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The History of Historically Black Geer Cemetery

The Geer Cemetery, which has also been known as City Cemetery, Old City Cemetery, East Durham, and Mason Cemetery, was started in 1876 with the burial of an 11-year-old black farm hand who was killed after being dragged by a horse on the farm of Jesse Geer. On March 28, 1877, a deed was written selling two acres of land for 50 dollars to three men, the land to be used as a burial ground for the “colored community of Orange County” (Durham County was originally part of Orange County). The three men were Willie Moore, John Daniel, and Nelson Mitchell. The deed was signed by Jesse Geer and his wife Polly. The deed stated that the land was to be used for burials and that the heirs of Moore, Daniel, and Mitchell were to be responsible for the property.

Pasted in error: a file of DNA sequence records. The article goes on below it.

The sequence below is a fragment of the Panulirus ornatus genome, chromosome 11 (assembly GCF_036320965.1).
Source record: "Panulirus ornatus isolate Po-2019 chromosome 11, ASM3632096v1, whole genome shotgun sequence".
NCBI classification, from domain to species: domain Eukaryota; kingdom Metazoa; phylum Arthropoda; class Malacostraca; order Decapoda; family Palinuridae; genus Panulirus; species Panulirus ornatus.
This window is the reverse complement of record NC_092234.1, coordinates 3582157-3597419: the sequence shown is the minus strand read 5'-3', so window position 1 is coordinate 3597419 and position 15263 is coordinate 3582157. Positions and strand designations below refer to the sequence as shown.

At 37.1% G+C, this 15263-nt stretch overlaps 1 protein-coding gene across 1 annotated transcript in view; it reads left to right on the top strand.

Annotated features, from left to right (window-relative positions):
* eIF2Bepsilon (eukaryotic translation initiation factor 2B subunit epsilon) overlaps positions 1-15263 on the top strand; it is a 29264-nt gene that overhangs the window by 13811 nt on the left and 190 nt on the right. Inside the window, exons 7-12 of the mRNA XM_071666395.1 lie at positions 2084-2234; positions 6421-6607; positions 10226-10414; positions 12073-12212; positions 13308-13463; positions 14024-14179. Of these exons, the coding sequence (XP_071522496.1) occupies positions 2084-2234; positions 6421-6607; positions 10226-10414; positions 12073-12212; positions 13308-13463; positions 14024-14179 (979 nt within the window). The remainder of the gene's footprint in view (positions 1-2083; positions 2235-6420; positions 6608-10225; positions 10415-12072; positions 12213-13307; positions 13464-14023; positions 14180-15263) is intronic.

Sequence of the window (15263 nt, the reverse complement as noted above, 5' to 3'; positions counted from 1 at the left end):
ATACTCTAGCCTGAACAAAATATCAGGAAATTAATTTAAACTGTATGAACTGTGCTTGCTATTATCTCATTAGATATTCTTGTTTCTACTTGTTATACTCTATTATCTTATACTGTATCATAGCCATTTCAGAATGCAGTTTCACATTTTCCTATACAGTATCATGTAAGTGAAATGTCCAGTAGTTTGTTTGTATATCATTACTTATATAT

It is estimated that over 3,000 people are buried in the cemetery, which ceased to be used in 1944. Many notable black members of the Durham and North Carolina community are buried there, including Edian Markum, founder of St. Joseph’s A.M.E. Church; Margaret Faucette, founder of White Rock Baptist Church and great-grandmother of R.Kelly Bryant; and Augustus Shepard, father of North Carolina Central University founder James Shepard.

The cemetry fell into disrepair during the 1900s, and in 2003, with significant effort on the part of R. Kelly Bryant, the Friends of Geer Cemetery was formed to help clean up the abandoned and overgrown cemetery, establish title, and provide for maintenance. Several groups have worked to catalog the names of the burials in the cemetery over the years, with over 1,500 now having been identified.